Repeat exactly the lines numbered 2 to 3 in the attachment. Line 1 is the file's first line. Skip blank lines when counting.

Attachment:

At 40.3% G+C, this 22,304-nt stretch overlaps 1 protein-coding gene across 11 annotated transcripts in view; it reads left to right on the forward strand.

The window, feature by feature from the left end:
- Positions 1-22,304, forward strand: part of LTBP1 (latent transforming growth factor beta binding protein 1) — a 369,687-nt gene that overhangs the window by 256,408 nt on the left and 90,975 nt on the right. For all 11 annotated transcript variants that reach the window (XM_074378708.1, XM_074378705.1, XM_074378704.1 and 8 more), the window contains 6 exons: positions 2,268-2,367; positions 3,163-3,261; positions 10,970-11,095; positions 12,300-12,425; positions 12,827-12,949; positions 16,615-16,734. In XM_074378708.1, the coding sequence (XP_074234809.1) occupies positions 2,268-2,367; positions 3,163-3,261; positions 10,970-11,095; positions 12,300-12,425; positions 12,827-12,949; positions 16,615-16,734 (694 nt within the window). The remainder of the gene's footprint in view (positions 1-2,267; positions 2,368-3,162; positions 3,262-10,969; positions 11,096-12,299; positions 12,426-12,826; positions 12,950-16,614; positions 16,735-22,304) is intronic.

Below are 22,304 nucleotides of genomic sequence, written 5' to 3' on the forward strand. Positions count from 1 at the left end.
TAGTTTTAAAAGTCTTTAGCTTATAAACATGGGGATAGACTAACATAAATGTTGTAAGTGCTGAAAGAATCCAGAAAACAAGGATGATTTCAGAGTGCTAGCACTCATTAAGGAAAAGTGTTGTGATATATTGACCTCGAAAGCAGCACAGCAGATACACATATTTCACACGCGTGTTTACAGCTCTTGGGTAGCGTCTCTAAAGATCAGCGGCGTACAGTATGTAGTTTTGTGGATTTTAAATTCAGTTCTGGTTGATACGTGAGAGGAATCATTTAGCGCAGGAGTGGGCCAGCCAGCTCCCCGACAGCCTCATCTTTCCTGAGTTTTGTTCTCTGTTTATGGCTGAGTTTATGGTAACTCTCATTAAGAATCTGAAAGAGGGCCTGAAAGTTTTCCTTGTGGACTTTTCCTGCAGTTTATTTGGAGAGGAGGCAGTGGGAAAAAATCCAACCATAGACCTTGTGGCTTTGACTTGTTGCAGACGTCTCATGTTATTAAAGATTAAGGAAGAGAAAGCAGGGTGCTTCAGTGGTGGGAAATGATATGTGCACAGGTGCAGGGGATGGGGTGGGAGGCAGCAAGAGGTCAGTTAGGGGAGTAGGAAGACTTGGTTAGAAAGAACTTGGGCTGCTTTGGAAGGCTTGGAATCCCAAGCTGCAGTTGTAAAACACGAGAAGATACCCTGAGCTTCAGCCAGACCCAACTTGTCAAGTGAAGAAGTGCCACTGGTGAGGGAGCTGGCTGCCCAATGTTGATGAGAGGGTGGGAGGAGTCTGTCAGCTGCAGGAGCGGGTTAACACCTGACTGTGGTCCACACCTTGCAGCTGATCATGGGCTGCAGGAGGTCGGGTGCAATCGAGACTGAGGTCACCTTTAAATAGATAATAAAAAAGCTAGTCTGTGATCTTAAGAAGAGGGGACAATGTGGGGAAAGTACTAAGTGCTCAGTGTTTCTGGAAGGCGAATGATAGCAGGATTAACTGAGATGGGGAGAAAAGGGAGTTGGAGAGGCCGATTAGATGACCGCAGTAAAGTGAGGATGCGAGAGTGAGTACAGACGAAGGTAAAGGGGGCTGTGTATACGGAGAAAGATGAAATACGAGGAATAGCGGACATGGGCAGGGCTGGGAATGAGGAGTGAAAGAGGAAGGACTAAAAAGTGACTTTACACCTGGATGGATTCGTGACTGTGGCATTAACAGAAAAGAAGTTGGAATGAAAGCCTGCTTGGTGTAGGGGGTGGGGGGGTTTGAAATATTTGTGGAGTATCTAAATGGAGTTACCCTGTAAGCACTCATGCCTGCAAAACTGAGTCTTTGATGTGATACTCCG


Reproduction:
The window, feature by feature from the left end:
- Positions 1-22,304, forward strand: part of LTBP1 (latent transforming growth factor beta binding protein 1) — a 369,687-nt gene that overhangs the window by 256,408 nt on the left and 90,975 nt on the right. For all 11 annotated transcript variants that reach the window (XM_074378708.1, XM_074378705.1, XM_074378704.1 and 8 more), the window contains 6 exons: positions 2,268-2,367; positions 3,163-3,261; positions 10,970-11,095; positions 12,300-12,425; positions 12,827-12,949; positions 16,615-16,734. In XM_074378708.1, the coding sequence (XP_074234809.1) occupies positions 2,268-2,367; positions 3,163-3,261; positions 10,970-11,095; positions 12,300-12,425; positions 12,827-12,949; positions 16,615-16,734 (694 nt within the window). The remainder of the gene's footprint in view (positions 1-2,267; positions 2,368-3,162; positions 3,262-10,969; positions 11,096-12,299; positions 12,426-12,826; positions 12,950-16,614; positions 16,735-22,304) is intronic.